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Laerte Vicente and Maria Lúcia da Silva ("Lúcia")


living with hiv in brazil: laerte vicente and maria lucia da silva

Although they now share their lives, Laerte Vicente and Maria Lúcia da Silva ("Lúcia") learned independently that they were HIV positive. They both experienced the withdrawal of family, friends and lovers, and struggled with the thought that their lives were over. Eventually they each found a community of other HIV-positive individuals -- and each other. They met at an event for an HIV/AIDS non-governmental organization (NGO). "Lúcia showed me I was alive," Laerte says. Lúcia agrees: "Laerte brought me happiness again." These are edited versions of interviews conducted for FRONTLINE by Marina Pecoraro, a Brazilian journalist, in April 2006.

Does your family know you're HIV positive?

Lúcia: When they discovered my HIV, I didn't tell my family. I got very depressed; I never thought that this disease could happen to me. I lost two gay friends and a girlfriend who was an alcoholic because of HIV. I believed AIDS was something that happens just with homosexuals or drug users.

Lucia: After HIV, sex to me is something that's very hard to deal with. Sex represents the HIV, because that's how I got the disease.

The first person I told was my best friend, and she accepts and helps me a lot. Six months later I told my son, and he got very sad and worried. He was afraid of losing me. But he accepts and helps me a lot. As for my family, I told them last September. They didn't run away from me. We are still very close, and our relationship has not changed.

Laerte: I have 12 siblings. I never had a good relationship with my family. After I was diagnosed with HIV, the hospital tried to put me in touch with them, but it didn't work. They are very mean. They went to the hospital when I got sick in 2000, but after a while, I found out that they were trying to discover how much money and property I had.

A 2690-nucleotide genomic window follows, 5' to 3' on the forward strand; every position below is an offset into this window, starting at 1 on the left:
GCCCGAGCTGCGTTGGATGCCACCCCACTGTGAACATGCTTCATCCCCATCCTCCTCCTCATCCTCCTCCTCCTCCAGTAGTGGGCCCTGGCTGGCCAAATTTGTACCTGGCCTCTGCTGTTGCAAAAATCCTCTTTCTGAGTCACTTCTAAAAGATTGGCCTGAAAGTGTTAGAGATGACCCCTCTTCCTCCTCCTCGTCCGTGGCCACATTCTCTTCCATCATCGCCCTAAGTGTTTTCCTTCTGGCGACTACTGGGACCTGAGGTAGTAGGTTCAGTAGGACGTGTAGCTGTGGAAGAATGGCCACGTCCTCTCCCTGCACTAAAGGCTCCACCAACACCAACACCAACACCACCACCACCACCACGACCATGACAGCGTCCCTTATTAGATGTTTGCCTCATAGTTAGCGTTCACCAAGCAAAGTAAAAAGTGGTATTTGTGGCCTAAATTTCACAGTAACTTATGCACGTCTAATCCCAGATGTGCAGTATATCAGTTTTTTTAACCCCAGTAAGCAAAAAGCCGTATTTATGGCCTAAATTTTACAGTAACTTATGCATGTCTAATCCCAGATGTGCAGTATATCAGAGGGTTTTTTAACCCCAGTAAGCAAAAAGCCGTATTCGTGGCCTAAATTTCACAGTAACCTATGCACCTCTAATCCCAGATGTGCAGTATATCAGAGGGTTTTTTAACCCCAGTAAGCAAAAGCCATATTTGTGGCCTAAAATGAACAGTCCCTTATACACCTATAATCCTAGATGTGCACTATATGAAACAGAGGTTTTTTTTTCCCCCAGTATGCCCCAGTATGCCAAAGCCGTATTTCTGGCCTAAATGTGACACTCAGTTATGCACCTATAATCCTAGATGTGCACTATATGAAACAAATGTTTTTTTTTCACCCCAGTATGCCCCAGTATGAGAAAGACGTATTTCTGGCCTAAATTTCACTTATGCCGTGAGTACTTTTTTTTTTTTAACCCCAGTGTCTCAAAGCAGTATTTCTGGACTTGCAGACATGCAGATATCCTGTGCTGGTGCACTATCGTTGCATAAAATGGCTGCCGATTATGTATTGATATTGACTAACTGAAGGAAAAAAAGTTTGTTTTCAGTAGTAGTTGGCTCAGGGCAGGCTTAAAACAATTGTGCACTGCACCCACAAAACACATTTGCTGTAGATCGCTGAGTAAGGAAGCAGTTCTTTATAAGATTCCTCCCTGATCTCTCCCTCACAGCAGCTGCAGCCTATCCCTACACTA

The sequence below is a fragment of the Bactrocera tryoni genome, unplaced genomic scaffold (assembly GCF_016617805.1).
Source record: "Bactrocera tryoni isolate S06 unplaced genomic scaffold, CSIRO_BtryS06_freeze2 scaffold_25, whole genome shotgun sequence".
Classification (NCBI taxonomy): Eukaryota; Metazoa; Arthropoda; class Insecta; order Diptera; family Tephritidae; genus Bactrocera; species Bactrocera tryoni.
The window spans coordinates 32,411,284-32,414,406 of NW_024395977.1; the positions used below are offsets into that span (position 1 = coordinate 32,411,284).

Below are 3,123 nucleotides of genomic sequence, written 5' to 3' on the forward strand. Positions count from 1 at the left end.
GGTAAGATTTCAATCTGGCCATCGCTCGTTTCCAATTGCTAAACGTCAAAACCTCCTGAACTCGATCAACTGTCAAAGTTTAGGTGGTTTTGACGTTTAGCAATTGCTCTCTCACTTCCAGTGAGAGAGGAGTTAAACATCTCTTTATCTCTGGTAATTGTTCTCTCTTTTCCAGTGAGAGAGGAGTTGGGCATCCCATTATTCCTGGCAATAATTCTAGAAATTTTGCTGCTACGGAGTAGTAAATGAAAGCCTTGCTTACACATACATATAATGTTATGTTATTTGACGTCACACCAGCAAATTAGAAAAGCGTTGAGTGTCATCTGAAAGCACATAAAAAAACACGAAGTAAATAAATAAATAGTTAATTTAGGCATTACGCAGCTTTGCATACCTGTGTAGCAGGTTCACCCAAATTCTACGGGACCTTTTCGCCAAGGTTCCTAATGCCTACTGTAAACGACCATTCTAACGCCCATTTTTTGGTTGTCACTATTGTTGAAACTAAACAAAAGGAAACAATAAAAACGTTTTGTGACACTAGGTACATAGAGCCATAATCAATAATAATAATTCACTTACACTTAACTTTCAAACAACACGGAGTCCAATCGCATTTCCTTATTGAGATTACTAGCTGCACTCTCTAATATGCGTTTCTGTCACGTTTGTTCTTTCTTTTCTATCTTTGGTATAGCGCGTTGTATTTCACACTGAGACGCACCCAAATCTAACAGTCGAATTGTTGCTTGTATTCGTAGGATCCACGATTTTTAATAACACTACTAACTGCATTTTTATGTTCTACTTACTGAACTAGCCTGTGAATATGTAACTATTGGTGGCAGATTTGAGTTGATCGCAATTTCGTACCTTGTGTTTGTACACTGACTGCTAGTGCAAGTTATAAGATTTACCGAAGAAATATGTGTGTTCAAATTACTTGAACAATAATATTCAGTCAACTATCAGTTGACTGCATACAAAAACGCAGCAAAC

How did you discover you were HIV positive?

Lúcia: I discovered my HIV because of herpes I had that didn't cure. I went to a dermatologist, and she asked me to take the HIV test. I took the exam with no fear. ... I never thought that the result could be positive. But when the laboratory called me to take the exam again, I started to worry.

When I got the test I opened it in the middle of the street, and suddenly I had the feeling that a huge hole appeared in the ground. At that time I was working in a bank, and I went back to work. I was looking at the test all the time, and that day I left early. I said that I had to visit a client. Two days later I went to see my dermatologist, and she sent me to a [virologist] who explained that I could live 15, 20 more years with HIV, but I didn't believe it. I thought that I would die in one week. I was very ashamed. I didn't talk to anyone. I decided to quit my job. ...

Are you afraid to tell people you're HIV positive? How did people react?

Lúcia: I was very afraid to tell people that I have HIV. In fact, it was hard for me to accept it, so telling others was very tough. I told my boyfriend of 10 years, and he wasn't shocked by the news. Now I think he knew he was HIV positive. After I told him, he never called me. I have no idea how he is right now. Other friends that I told ran away. When I told them, they seemed very understanding, but after a while they disappeared.